While highways full of driverless cars may be a shining vision of the future for some, from a hacker’s perspective they represent yet another opportunity to wreak havoc.
Here are some attacks that are likely to be targeted at highly connected and autonomous cars:
Privilege escalation and system interdependencies: Attackers will seek vulnerabilities is lesser-defended services, such as entertainment systems, and try to “leap” across intra-car networks to more sensitive systems through the integrated car communications systems.
System stability and predictability: Autonomous cars will need to include software provided by a variety of vendors. Information technology (IT), unlike industrial controls systems such as legacy car systems, are not known for predictability.
And last but not least, there are legal and authenticity issues. Can we consider the location data of the car as authentic? That is, if your car reports you opened it, entered it, and traveled to a particular location at a certain time of the day, can we really assume everything happened as recorded? Will such data hold up in court? Or can this sort of data be manipulated?
Similarly, if cars contain software from several different providers, and spend the day moving from one network to another, who is accountable or liable for a security breach and resulting losses or damage?
So, the question is, how do we secure autonomous cars?
The first step must be greater awareness about potential cyber threats. A closer alliance with the internet security industry will benefit everyone. The Automobile ISAC (information Sharing and Analysis Centre) is an interesting precedent.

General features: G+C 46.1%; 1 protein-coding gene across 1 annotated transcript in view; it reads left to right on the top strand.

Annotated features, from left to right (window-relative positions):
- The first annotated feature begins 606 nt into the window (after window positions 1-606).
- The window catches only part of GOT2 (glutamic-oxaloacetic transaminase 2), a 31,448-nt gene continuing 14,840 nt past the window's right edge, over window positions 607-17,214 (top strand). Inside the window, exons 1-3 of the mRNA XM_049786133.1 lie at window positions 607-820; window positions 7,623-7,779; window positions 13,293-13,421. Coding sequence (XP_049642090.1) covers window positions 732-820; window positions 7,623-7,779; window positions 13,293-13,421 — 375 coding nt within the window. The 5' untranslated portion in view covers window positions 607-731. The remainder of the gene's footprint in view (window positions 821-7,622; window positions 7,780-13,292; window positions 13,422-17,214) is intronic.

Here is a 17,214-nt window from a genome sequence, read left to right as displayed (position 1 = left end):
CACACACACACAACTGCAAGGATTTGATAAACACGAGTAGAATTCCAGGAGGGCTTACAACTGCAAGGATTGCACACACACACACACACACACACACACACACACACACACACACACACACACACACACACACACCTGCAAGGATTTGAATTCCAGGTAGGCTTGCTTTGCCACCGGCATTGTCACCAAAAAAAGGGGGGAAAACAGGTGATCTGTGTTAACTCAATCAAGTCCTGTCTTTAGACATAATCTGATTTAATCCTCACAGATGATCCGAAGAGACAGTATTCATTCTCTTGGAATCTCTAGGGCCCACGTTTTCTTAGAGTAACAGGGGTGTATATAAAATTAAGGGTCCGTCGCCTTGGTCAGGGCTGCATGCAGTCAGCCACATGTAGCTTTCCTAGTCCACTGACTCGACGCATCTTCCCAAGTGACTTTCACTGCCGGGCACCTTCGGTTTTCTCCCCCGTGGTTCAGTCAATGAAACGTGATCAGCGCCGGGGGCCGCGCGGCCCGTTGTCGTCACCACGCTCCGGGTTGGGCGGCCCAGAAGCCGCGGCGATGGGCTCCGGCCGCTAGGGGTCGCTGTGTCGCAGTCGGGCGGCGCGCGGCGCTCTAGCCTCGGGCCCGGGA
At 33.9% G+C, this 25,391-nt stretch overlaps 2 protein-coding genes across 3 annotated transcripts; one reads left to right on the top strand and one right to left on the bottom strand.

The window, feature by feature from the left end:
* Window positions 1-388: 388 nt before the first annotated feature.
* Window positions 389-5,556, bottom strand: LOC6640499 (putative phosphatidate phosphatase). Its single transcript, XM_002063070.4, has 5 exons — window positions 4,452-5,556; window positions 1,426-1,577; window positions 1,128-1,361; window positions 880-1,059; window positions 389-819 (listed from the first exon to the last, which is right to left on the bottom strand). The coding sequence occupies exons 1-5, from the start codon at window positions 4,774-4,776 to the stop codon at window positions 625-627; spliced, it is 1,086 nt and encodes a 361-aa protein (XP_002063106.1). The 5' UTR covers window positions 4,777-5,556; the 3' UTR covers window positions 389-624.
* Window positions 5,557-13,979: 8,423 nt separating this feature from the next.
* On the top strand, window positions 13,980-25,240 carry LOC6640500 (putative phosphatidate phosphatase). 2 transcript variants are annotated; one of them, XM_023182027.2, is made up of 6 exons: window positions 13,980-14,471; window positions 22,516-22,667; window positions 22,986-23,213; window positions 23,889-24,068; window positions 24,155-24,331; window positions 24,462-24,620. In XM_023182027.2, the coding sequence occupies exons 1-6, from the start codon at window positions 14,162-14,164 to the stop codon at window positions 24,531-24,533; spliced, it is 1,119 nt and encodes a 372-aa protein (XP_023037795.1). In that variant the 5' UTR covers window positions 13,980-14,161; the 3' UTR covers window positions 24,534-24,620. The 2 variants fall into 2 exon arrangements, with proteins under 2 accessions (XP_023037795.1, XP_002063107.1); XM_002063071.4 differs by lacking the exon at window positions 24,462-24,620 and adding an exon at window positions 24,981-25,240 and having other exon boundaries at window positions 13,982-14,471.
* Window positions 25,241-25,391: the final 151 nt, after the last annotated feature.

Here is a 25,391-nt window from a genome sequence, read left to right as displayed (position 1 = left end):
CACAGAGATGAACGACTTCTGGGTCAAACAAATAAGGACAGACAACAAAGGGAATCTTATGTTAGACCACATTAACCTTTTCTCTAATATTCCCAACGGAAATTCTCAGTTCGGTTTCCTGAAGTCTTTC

Next, incorporating more technology into a vehicle, whether for improving the customer’s driving experience or enhancing the vehicle’s performance, must be balanced with the management of their potential threats and risks.
Additionally, a growing problem with many IoT devices is that they use common communications programs that have no security built into them at all.
Automotive security can be addressed as three distinct domains that may make use of similar techniques in some instances, and require novel treatments in others.
n Intra-vehicle communications. Smart vehicles will have several distinct on-board systems, such as vehicle controls systems, entertainment systems, passenger networking, and even third-party systems loaded on demand by owners which need to engage in “cross-talk”. This cross-talk needs to be monitored and managed by systems such as firewalls and Intrusion Prevention Systems (IPS) that can distinguish between legitimate and normal communications and illicit activity in the car’s area network.
n External communications. Many on-board systems will communicate with Internet-based services for manufacturer maintenance, software updates, passenger internet access, travel and driving instructions, service requests, purchase of items or services or data backup. This also means that traffic to and from the vehicle will need to be inspected for threats and illicit, defective, or unauthorised communications.
n Next, connectivity infrastructure will likely be based on cellular networks, such as 3G and 4G data services. Securing cellular networks providing critical vehicle connectivity will require a thorough review.
n Finally, high-assurance identity and access control systems suitable and designed for machines, not people, will need to be incorporated such that cars can authenticate incoming connections to critical systems, and internet-based services can authenticate cars and the information they log to the cloud.
The author is regional director, India & SAARC, Fortinet